KARACHI, Pakistan (AP) — The ruling party in Pakistan’s largest city accused its main political rival of supporting Islamist militants suspected of assassinating a party leader, further stoking tensions Tuesday after 45 people died in a night of revenge attacks and arson.
The accusation appeared to reflect the complex and vicious political and ethnic faultlines that crisscross Karachi, also Pakistan’s commercial hub and home to the main port for supplies to U.S. and NATO troops across the border in Afghanistan.
It has long been plagued by political violence between supporters of rival parties that draw votes from different ethnic groups that live in the city of 16 million people. Their supporters are accused of running protection rackets and illegally seizing land, muddying the picture as to the reasons for the bloodshed.
The killing of politician Raza Haider was the most high-profile in a series of slayings of party activists over the last month.
Pakistan’s Interior Minister Rehman Malik was quoted by militants as saying Islamist militants were likely suspects, saying Haider was on an extremist hit list.
Haider was a senior member of the Muttahida Qaumi Movement, the party that runs Karachi and represents mainly descendants of Urdu-speaking migrants from India who settled in Pakistan when it was created in 1947. The MQM’s main rival is the Awami National Party, a nationalist party made up mostly of ethnic Pashtuns from the northwest, where the Taliban are based.
Pashtuns have been arriving in the city in greater numbers in recent years, fleeing Pakistan army offensives against the Taliban. The MQM has long spoken out against the alleged “Talibanization” of the city. While some militants have found safe haven here, critics say the MQM is exploiting the issue for political purposes.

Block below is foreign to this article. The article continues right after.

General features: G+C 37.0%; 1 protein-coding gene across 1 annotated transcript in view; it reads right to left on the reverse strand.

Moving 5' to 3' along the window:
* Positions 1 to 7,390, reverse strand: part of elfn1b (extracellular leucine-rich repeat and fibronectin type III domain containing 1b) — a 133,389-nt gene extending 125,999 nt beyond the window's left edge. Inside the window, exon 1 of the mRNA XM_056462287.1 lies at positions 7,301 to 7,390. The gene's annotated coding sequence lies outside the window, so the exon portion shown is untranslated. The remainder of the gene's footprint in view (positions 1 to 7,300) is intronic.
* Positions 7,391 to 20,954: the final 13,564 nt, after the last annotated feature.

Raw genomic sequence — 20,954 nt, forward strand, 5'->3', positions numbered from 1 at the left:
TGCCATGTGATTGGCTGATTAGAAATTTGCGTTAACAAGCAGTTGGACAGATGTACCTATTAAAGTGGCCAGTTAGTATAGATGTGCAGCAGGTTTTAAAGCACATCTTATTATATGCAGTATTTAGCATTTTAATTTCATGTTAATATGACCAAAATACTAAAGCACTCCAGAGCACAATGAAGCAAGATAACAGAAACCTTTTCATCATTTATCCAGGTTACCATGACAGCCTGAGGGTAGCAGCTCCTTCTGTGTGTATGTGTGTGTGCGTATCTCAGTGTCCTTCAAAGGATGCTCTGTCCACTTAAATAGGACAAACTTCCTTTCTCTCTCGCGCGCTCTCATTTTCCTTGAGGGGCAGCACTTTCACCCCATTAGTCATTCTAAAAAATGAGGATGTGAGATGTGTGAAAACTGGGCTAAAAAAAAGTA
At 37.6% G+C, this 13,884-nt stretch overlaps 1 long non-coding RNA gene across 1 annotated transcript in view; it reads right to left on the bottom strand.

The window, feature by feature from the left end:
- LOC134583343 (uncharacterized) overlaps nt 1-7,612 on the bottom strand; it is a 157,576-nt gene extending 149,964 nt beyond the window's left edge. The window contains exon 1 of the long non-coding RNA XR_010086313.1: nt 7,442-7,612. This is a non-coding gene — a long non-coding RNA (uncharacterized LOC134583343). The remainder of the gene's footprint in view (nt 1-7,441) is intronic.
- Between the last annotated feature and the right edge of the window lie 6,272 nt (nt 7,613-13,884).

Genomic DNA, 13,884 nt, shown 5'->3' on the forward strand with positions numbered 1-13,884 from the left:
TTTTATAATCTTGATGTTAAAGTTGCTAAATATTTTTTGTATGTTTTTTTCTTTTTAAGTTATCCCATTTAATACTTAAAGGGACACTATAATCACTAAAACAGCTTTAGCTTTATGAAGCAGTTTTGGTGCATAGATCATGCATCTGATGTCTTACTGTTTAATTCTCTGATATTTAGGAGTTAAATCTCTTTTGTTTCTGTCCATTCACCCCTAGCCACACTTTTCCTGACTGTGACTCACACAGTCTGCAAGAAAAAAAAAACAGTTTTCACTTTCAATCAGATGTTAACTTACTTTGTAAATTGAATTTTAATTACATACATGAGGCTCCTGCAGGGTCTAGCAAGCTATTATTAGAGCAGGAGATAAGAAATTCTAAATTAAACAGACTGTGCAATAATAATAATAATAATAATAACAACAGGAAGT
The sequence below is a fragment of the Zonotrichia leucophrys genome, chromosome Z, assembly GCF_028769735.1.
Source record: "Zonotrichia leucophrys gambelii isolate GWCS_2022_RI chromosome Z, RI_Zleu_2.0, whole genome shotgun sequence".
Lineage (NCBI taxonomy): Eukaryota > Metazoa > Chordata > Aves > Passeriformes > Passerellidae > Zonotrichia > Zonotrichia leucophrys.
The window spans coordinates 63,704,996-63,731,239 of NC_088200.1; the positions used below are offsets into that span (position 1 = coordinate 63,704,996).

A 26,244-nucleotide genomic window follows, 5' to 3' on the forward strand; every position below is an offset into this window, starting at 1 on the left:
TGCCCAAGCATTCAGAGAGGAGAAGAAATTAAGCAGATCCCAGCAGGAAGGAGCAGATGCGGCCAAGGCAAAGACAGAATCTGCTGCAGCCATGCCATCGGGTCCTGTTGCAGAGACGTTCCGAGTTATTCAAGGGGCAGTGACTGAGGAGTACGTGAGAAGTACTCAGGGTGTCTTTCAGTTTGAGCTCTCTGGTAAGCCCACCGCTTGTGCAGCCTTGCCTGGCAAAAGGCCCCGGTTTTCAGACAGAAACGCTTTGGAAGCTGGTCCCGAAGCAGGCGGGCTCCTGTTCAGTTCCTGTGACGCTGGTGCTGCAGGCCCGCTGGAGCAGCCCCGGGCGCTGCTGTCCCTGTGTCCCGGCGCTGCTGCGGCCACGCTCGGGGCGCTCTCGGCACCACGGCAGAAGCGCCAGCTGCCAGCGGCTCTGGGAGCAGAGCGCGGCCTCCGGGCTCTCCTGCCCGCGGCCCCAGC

“If you see the record of militants arrests in past years you would see almost all of them were in the Pashtun-dominated areas,” Faisal Sabzwari, an MQM leader, told The Associated Press. “And for sure the ANP gives them support.” The charge was repeated in a televised news conference by other MQM leaders.
A leading ANP politician dismissed the allegation, noting the party has been repeatedly attacked by the Taliban in the northwest, where it supports the army offensives against them. “We share their (the MQM’s) pain,” said Mian Iftikhar Hussain, whose son was killed by insurgents last week.
Police promised to investigate the slaying, but few killers in such cases have ever been brought to justice, nor the motives for the attacks revealed.
Within hours of Haider’s assassination, rival gangs torched buildings in Karachi and gunfire erupted in several parts of the city. Many of the dead were killed in targeted, execution-style attacks, authorities said, without revealing details on who they were.
Schools were closed and most business stopped Tuesday as the city braced for further violence, but by nightfall there were no reports of fresh unrest.
The linking of the ANP — and by extension the city’s Pashtun population — to the killing of Haider risks opening fresh fissures. Authorities are normally very cautious in what they say to the media follow political slayings out of fear of triggered revenge killings.
In the 1980s and 1990s, the city was regularly convulsed by violence in which hundreds were killed. MQM leader Altaf Husein fled to London in 1992 as a result of that bloodshed and was granted asylum. He regularly addresses large gatherings of supporters by telephone link.
An estimated 4 million Pashtuns are in Karachi, more than in the main northwestern city of Peshawar.
Many live in sprawling slums on the outskirts that are “no-go” areas for authorities.
Sharfuddin Memon, the head of the Citizens’ Police Liaison Committee, speculated the killing of Haider and others may be related to a government operation against so-called “land mafias”, which illegally occupy commercially valuable land often allegedly with the backing of political parties.
“The assassination and the ensuing killing have diverted the government focus from that operation,” said Memon. “And this mafia, it is not operating in isolation, there are elements in the civil administration who are in connivance with them,” he said.